The policy has six subcategories:

  • Audit Policy Change
  • Authentication Policy Change
  • Authorization Policy Change
  • MPSSVC Rule Level Policy Change
  • Filtering Platform Policy Change
  • Other Policy Change Events

We'll discuss this category and its subcategories in detail in Chapter 11.

Audit Privilege Use

The Audit privilege use category tracks the exercise of user rights. Microsoft uses the terms privilege, right, and permission inconsistently. In this policy's case, privilege refers to the user rights that you find in the Local Security Policy (under Security Settings\Local Policies\User Right Assignment). This category generates a lot of noise; I usually recommend that you leave it disabled.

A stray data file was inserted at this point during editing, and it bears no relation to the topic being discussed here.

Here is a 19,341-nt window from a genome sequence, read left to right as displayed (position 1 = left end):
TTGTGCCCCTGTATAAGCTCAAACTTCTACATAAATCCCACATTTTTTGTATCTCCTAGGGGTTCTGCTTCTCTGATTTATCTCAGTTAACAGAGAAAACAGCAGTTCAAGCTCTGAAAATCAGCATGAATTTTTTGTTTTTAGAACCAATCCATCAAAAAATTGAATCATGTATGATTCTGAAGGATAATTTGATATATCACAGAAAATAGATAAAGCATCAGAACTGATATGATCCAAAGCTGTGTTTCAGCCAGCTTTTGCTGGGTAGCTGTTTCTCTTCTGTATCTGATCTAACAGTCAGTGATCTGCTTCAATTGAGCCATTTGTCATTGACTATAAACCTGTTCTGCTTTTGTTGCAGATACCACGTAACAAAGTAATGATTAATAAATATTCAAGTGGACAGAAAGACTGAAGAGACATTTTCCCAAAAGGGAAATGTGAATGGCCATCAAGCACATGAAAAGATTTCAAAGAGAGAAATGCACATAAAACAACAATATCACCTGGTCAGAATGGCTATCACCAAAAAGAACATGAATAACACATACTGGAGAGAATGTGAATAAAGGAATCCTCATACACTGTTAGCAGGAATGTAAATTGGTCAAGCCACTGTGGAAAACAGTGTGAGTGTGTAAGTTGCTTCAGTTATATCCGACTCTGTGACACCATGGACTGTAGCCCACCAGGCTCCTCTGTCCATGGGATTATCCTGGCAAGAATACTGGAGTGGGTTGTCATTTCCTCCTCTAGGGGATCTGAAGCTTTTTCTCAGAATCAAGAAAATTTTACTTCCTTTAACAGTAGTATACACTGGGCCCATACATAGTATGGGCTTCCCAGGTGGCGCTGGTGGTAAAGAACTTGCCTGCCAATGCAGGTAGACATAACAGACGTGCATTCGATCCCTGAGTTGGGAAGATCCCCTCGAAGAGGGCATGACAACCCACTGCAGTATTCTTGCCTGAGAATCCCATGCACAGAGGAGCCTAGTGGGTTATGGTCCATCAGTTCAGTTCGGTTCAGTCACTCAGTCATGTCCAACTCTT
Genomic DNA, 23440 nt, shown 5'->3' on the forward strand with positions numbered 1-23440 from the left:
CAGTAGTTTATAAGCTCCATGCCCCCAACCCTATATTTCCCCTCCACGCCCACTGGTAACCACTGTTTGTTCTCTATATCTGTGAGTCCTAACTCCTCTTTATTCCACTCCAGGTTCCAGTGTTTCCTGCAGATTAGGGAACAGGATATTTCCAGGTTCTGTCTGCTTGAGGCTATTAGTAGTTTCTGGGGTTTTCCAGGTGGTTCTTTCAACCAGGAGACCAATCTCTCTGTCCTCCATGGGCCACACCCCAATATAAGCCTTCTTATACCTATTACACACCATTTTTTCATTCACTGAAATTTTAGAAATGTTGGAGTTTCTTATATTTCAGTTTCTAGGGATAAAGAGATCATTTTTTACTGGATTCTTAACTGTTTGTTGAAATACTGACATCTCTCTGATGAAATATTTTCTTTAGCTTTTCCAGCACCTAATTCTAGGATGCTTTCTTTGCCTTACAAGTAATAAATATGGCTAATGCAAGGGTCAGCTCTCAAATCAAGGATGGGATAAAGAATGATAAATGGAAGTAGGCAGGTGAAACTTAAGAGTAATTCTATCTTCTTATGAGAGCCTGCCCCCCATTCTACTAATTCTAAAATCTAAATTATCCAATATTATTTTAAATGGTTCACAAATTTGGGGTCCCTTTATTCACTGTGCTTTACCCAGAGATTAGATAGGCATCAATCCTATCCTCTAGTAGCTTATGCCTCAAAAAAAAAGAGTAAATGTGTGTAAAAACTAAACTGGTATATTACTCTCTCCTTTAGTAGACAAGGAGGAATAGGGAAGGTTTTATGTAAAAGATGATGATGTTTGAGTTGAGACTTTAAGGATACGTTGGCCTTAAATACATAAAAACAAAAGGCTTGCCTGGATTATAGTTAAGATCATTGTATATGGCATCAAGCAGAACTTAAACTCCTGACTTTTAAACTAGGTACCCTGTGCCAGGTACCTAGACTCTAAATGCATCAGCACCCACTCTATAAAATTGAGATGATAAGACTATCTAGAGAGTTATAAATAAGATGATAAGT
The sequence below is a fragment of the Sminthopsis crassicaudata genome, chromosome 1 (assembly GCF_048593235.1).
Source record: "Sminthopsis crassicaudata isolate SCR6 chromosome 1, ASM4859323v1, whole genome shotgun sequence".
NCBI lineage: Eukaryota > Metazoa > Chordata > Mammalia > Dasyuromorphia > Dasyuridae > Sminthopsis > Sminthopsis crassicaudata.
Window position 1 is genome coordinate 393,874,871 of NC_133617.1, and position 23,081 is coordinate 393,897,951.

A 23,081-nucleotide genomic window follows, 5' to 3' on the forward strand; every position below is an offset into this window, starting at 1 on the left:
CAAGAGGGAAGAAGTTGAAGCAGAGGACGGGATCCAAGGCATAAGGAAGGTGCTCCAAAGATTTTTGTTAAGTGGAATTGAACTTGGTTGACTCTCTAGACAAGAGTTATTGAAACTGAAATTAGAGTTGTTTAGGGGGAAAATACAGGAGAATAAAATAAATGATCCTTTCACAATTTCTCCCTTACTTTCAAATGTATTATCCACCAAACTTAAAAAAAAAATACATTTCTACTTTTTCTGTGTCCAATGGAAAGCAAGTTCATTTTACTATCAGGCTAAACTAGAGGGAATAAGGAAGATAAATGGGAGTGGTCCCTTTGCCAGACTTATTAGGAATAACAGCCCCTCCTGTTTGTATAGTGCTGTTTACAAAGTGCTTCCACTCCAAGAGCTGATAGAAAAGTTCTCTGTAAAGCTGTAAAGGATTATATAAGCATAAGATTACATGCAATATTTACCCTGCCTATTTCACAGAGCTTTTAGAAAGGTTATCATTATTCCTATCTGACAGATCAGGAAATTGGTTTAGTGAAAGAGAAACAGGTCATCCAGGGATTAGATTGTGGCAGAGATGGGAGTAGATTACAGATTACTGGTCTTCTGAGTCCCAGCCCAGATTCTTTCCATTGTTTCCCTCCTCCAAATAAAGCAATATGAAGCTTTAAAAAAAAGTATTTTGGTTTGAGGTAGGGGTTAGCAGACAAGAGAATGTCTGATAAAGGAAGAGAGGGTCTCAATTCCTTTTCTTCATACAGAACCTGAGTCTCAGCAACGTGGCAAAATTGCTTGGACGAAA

The policy has three subcategories:

  • Sensitive Privilege Use
  • Non Sensitive Privilege Use
  • Other Privilege Use Events

We'll discuss this category and its subcategories in detail in Chapter 10.

Audit Process Tracking

The Audit process tracking category's primary purpose is to track each program that is executed by either the system or by end users. You can even determine how long the program was open. You can tie this policy, Audit logon events, and Audit object access events together by using the Logon ID, Process ID, and Handle ID fields within the various event descriptions, thereby painting a detailed picture of a user's activities.

The policy has four subcategories:

  • Process Creation
  • Process Termination
  • DPAPI Activity
  • RPC Events

We'll discuss this category and its subcategories in detail in Chapter 6.

Audit system events

The Audit system events category logs several miscellaneous security events.

Using Event Viewer to View Events